Considering the influence and impact of Social Business

Announcing the Social Business Summit, Sydney, March 25, 2010

“Considering the influence and impact of Social Business for your organisation.”

We’re delighted to announce the final event in a series of global Social Business Summits hosted by the Headshift/Dachis Group will be held in Sydney on Thursday, 25th March, 2010.

Our event, that completes the series commencing in Austin on the 11th March, followed by London on the 18th March – will bring together a diverse range of thought leaders and business innovators to both share experiences and contribute to facilitated discussions on the future of social business design.

We intend to consider and address the impact of social tools on the way we organise, structure and manage knowledge and people in businesses, both internally and externally. The Sydney event has selected three key themes: engagement, influence, and impact.

Engagement: The organisational culture and how implementing change strategies impact your business. As we return to work and review the year ahead, there’s an opportunity to reflect upon the new potential afforded by the global turbulence many organisations experienced in 2009. In the Australasian region, there are early indicators of growth and return of business and consumer confidence. While in contrast, business commentators are signalling a workforce that is “changed forever” by the GFC. A report from Chandler Macleod Group describes tired and disillusioned staff who have endured tough times and a warning that it’s a critical time to re-engage, to provide flexibility, to revise and revisit values and rewards. In Social Business terms we see that as connecting and communicating with your workforce and enabling new processes to emerge through innovative and novel ways. However, traditional change implementation approaches frequently experience resistance to change. How do we address workplace fatigue and spark innovation for new approaches? What will be the impact on organisational culture?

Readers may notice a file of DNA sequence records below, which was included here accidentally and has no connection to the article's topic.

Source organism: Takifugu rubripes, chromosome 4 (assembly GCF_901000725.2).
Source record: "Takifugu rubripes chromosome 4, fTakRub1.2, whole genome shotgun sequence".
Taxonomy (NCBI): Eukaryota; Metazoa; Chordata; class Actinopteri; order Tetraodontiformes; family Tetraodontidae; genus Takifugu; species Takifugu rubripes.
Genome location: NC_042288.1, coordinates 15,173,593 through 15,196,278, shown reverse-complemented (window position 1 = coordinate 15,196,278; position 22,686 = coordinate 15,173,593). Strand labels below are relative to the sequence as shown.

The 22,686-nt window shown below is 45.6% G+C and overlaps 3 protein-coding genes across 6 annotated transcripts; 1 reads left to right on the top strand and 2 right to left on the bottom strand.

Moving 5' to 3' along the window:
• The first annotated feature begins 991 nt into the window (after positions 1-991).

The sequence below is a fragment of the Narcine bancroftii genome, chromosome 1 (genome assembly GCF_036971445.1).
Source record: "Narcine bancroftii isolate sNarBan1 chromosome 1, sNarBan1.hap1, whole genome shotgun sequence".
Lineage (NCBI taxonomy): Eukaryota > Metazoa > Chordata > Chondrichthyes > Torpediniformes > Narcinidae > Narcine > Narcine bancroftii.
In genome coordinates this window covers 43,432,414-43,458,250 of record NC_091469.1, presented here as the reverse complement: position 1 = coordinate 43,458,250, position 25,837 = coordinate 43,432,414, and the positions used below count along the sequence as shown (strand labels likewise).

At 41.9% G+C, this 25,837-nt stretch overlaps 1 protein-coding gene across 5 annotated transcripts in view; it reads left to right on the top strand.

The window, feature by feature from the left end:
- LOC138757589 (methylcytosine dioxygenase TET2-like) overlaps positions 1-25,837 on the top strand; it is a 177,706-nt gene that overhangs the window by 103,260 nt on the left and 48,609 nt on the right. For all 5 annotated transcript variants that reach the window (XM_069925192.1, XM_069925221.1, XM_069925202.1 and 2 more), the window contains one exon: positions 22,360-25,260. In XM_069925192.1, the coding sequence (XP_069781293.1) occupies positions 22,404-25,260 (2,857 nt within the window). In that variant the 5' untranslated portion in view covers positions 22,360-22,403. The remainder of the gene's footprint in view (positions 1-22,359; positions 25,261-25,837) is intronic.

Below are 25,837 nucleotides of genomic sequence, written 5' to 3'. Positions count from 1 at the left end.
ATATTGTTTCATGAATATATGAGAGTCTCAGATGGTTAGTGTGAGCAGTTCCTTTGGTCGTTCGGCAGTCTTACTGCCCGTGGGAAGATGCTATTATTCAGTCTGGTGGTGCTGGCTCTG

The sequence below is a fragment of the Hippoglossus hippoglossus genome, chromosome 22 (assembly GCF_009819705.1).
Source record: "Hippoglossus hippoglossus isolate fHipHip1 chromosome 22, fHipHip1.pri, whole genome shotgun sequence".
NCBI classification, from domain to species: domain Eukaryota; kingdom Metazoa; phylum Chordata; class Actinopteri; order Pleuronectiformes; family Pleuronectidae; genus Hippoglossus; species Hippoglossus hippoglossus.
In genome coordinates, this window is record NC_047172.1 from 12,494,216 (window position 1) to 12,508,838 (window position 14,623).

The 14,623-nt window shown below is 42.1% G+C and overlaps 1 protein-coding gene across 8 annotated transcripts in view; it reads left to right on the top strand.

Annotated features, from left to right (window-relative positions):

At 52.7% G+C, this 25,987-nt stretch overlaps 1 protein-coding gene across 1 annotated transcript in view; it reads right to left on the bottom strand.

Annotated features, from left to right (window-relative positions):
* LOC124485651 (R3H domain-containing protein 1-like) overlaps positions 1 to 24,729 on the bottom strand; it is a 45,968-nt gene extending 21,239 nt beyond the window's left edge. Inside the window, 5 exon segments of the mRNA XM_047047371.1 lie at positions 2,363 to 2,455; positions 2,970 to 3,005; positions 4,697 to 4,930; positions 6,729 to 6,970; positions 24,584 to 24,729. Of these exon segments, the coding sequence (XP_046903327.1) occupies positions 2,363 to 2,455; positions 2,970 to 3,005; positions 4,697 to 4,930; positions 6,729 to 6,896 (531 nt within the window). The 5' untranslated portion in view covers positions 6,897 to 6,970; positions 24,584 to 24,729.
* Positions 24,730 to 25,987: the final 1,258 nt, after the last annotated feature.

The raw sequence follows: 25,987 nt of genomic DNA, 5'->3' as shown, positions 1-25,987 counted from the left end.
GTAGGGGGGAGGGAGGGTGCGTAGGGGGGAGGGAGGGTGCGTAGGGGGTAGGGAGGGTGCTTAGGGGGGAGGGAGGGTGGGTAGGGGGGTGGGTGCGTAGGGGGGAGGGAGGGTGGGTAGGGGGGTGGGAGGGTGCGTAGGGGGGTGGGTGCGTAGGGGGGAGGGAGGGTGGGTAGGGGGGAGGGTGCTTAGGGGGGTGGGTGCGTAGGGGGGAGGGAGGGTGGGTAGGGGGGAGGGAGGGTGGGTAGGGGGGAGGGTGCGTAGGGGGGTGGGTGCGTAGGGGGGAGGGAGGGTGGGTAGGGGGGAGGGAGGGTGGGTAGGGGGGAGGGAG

Influence: The roles and responsibilities in a Social Business. While considering the need for change, the question arises in many organisations about the need for leadership – who will take the responsibility for this change role? Where does the role for the integration of social tools connect with organisational structures? Consulting firm, SHL, calls for a return to charismatic, transformational leader who will motivate and engage – yet back in 1994, Doug Stace & Dexter Dunphy (in Beyond the Boundaries: Leading and re-creating the successful enterprise) referred to the leadership of change and highlighted that change will frequently come from initiatives within the organisation which can create strategic conflict with leadership – but will the cultural renewals from the 90’s provide us with any insights for the types of transformational shifts in the nature of work currently being explored?

Impact: the ROI – creating transferable actions that lead to workplace productivity and greater efficiencies. As Lee points out in his post citing Clay Shirky – the cost of collaboration is close to zero! Yet despite the abundance of case studies and reports available, many organisations don’t know how to foster collaborative environments. Instead preferring to continue with a transactional model and division of labour that will to negatively impact any endeavours to realise the potential of social business tools. Continual references to the “bottom line” and ROI of social business strategies restricts our abilities to consider the impact in terms of engagement, satisfaction, efficiencies and expectations. Such value is delivered through infrastructure effectiveness and strategic differentiation. Today’s technologies are influential and successful because they are both powerful and flexible – isn’t it time our work practices mirrored the same qualities?

We will be joined by a number of local and international speakers – they will be announced shortly along with the program. Further blog posts, including posts from guest bloggers on the themes will provide further opportunities to expand and shape the Summit conversations.

Join us in Sydney to reconsider the nature and interactions of work – engage in open, facilitated discussions with thought leaders and practitioners who will draw on their local and international experiences. This event is by invitation only and admittance is limited. If you would like to request an invitation, please email australia@headshift.com